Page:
We’ve been sharing interviews with Kickstarter Film Festival participants via daily project updates, and their responses have been a joy to read. Karl Cronin, the Dancing Ecologist, offered some lovely insights about his mission to research the movements and rituals of plants and animals and create public-art dance pieces to document them. His thoughts below.
Have you found certain plants or animals to be more or less challenging than others to portray?
Yes. I have generally found plants to be easier than animals. The earliest entries in the Somatic Natural History Archive were of species I found that would stay still long enough for me to work with them. With animals I usually have to observe their behavior and replicate from memory, whereas with plants I can move in sync with them. Motile creatures like to move (which as a dancer I can definitely appreciate).
The challenges that come up in the archiving process are central to this project. How can I begin to understand the physical experience of a grasshopper, Aspen clonal colony, or common house spider? The attempt at understanding the living circumstances of other species is the goal. When I find it difficult to relate physically to another species, it tells me a lot about what it means to be human.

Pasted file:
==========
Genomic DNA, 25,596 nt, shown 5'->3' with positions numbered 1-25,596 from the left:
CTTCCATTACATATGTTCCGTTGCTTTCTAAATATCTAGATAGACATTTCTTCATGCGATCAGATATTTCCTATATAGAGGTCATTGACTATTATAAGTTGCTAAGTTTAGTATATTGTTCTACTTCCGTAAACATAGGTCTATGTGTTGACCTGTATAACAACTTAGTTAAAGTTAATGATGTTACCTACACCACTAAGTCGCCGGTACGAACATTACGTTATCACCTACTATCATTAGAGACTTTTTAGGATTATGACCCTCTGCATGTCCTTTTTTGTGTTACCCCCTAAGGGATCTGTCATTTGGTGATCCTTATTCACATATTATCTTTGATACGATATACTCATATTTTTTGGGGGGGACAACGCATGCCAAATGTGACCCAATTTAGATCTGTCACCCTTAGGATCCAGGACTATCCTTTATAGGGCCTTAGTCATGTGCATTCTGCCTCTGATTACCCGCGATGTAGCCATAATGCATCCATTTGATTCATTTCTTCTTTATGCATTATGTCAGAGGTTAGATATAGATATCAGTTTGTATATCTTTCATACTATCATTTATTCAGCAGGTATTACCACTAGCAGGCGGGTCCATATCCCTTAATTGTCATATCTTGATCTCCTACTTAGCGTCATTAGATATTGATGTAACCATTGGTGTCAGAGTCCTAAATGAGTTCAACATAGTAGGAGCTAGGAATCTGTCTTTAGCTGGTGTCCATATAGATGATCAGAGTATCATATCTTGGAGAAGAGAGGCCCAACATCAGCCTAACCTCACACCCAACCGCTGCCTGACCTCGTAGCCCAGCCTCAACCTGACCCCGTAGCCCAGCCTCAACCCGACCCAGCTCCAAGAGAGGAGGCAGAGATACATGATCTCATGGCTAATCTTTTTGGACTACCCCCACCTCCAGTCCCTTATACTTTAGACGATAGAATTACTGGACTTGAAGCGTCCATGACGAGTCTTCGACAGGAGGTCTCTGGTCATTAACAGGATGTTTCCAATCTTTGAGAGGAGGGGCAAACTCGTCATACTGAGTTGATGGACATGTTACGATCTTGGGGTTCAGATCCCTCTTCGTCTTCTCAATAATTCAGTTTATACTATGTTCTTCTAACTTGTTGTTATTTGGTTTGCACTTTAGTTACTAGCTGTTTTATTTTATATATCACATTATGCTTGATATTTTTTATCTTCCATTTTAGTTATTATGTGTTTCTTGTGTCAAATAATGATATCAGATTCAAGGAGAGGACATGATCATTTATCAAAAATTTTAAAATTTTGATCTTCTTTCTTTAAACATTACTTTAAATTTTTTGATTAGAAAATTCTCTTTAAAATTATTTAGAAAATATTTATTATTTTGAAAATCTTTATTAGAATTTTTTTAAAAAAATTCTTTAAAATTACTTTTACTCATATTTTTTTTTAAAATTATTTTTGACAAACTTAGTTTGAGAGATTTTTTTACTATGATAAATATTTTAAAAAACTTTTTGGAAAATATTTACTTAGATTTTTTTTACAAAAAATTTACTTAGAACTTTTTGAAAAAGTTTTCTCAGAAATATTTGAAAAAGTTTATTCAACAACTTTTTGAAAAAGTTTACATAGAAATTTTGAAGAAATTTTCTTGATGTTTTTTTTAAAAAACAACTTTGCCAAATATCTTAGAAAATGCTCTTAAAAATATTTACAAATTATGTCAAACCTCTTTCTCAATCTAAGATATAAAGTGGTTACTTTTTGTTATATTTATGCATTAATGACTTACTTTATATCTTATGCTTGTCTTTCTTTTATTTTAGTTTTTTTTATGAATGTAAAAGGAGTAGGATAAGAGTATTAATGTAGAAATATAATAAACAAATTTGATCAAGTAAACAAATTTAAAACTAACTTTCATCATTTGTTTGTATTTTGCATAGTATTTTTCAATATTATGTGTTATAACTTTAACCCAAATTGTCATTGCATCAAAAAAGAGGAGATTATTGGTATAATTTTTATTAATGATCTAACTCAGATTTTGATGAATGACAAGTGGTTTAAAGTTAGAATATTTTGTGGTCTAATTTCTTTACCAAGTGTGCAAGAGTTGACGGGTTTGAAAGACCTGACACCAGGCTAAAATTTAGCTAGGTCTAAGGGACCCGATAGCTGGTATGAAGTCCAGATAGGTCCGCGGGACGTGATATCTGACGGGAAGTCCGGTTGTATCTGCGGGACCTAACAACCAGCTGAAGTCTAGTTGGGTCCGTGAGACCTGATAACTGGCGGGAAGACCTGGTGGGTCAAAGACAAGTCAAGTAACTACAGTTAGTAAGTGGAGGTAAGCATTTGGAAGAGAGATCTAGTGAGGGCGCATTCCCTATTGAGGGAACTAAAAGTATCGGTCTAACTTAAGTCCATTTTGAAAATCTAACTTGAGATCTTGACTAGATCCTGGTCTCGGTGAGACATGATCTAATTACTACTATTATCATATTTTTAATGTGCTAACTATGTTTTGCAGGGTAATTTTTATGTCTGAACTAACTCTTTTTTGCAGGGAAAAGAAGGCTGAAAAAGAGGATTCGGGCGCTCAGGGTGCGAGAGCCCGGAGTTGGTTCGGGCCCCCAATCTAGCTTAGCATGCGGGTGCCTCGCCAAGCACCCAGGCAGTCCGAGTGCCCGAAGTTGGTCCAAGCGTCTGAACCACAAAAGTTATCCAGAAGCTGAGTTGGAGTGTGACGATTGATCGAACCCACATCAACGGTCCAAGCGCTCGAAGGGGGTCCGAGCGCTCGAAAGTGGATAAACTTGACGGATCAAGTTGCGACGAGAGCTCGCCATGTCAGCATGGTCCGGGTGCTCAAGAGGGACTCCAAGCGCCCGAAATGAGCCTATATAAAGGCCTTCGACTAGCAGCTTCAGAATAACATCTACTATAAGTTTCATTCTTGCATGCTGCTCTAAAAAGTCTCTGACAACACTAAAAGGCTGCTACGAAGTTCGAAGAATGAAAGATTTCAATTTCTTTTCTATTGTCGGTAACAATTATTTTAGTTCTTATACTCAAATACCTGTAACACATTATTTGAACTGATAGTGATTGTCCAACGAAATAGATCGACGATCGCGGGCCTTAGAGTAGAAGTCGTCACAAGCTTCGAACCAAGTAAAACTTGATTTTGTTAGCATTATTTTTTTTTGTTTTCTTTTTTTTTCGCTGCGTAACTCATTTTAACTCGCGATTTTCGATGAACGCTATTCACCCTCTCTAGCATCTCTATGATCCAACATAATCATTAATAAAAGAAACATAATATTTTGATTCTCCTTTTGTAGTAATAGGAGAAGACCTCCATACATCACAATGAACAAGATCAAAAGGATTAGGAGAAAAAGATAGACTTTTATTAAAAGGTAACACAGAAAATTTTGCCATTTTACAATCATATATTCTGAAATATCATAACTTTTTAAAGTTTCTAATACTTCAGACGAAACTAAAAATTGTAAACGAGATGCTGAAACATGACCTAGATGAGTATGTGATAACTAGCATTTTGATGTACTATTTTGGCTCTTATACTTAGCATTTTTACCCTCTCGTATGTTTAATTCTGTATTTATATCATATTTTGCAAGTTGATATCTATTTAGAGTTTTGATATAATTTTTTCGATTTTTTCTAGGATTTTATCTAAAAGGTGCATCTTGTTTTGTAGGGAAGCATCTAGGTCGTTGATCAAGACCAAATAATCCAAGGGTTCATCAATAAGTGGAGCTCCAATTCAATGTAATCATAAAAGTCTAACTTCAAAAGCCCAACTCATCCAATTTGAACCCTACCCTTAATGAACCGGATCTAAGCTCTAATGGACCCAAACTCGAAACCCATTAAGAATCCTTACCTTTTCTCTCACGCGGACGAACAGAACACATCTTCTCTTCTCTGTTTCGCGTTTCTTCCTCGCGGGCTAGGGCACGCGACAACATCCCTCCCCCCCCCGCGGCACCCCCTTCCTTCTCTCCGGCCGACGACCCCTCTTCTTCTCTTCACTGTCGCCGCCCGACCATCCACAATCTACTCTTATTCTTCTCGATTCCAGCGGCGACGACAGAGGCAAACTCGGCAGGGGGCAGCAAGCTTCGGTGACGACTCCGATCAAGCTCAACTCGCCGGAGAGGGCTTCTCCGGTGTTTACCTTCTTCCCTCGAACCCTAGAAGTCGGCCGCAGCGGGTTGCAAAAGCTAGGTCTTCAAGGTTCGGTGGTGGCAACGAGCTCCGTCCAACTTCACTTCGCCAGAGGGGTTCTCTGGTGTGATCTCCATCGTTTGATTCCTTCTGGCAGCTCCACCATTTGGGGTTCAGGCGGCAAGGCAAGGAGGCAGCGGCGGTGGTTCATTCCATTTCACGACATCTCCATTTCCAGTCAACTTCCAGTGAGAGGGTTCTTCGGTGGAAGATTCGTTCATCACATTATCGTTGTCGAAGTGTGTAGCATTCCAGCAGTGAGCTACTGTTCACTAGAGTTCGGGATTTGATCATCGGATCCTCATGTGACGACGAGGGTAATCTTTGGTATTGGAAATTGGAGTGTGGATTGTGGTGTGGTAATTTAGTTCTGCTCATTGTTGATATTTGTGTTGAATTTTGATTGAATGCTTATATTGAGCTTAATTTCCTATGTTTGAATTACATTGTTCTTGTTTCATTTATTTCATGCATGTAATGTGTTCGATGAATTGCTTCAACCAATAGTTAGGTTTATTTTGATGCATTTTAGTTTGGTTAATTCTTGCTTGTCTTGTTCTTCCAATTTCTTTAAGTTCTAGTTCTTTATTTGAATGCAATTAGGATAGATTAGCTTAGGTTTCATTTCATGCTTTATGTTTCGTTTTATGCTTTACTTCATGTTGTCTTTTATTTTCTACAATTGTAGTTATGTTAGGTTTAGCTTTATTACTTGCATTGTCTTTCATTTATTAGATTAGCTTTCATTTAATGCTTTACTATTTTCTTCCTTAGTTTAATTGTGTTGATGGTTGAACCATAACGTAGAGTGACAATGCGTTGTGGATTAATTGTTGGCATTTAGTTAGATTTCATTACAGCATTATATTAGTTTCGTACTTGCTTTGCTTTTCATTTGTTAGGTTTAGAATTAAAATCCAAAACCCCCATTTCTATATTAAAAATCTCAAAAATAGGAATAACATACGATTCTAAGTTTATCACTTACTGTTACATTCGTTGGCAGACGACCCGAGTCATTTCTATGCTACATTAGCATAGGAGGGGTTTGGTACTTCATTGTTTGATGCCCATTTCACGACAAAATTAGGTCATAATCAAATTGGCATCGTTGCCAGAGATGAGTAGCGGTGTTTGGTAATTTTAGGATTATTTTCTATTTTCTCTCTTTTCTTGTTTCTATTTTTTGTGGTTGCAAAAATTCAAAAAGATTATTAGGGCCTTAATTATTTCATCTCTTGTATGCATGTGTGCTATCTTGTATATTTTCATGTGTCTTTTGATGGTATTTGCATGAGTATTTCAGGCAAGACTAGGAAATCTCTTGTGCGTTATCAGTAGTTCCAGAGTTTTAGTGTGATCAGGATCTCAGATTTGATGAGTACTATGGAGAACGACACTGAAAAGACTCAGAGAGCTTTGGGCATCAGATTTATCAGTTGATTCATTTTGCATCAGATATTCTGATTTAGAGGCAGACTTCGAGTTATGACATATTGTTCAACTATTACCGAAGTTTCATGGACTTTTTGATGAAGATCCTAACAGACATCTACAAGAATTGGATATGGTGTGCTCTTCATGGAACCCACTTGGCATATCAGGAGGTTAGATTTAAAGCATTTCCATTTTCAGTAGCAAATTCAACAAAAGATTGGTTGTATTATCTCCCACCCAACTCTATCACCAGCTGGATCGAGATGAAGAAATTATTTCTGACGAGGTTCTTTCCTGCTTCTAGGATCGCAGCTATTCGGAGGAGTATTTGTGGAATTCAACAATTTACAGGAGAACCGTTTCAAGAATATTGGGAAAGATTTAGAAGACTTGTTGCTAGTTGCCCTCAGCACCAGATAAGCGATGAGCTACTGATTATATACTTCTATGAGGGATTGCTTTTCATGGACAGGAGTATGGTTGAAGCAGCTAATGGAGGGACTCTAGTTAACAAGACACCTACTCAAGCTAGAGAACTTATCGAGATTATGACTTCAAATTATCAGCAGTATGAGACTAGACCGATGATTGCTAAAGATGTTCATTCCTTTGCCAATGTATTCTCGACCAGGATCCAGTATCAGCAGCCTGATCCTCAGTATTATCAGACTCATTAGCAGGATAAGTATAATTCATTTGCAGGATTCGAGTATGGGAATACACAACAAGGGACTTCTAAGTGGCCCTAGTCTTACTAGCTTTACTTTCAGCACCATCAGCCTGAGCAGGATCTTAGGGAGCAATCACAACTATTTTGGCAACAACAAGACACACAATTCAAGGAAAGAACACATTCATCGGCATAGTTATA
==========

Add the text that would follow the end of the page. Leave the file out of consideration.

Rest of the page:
Do you spend a lot of time coming up with and practicing the movements for each species? What’s the process like?
I spend a lot of time watching and listening with each organism, doing my best to work past my own limited understandings of what its experience might be. For instance, when I worked with a prairie dog colony last fall in Santa Fe I immediately gravitated to their alert posture and chirping calls. The more time I spent with them I realized that what I was observing was behavior caused by my being there. In time, as I remained there quietly, I began to witness other behaviors.
I take all my experiences from my field expeditions back to the studio where I create a movement portrait that conveys some key aspect of each species. This movement architecture is important to me, as it is the compositional architecture within which I can infuse my thoughts, reflections, feelings from the encounter. There is set choreography for each archive entry, but also a responsive, improvisitory component that allows me to express what it felt like to be there and connect that with an audience.
Anything else you’d like to share?
As a movement artist, this work has already taught me a great deal. I see each species I work with as a teacher; their biological expression and behaviors become my tutorials. This work reminds me that there is so much to explore and discover beyond the boundaries of what we already know. Whenever I stop and really listen/see/feel, I discover things I never could have imagined. I look forward to sharing this process and work with others!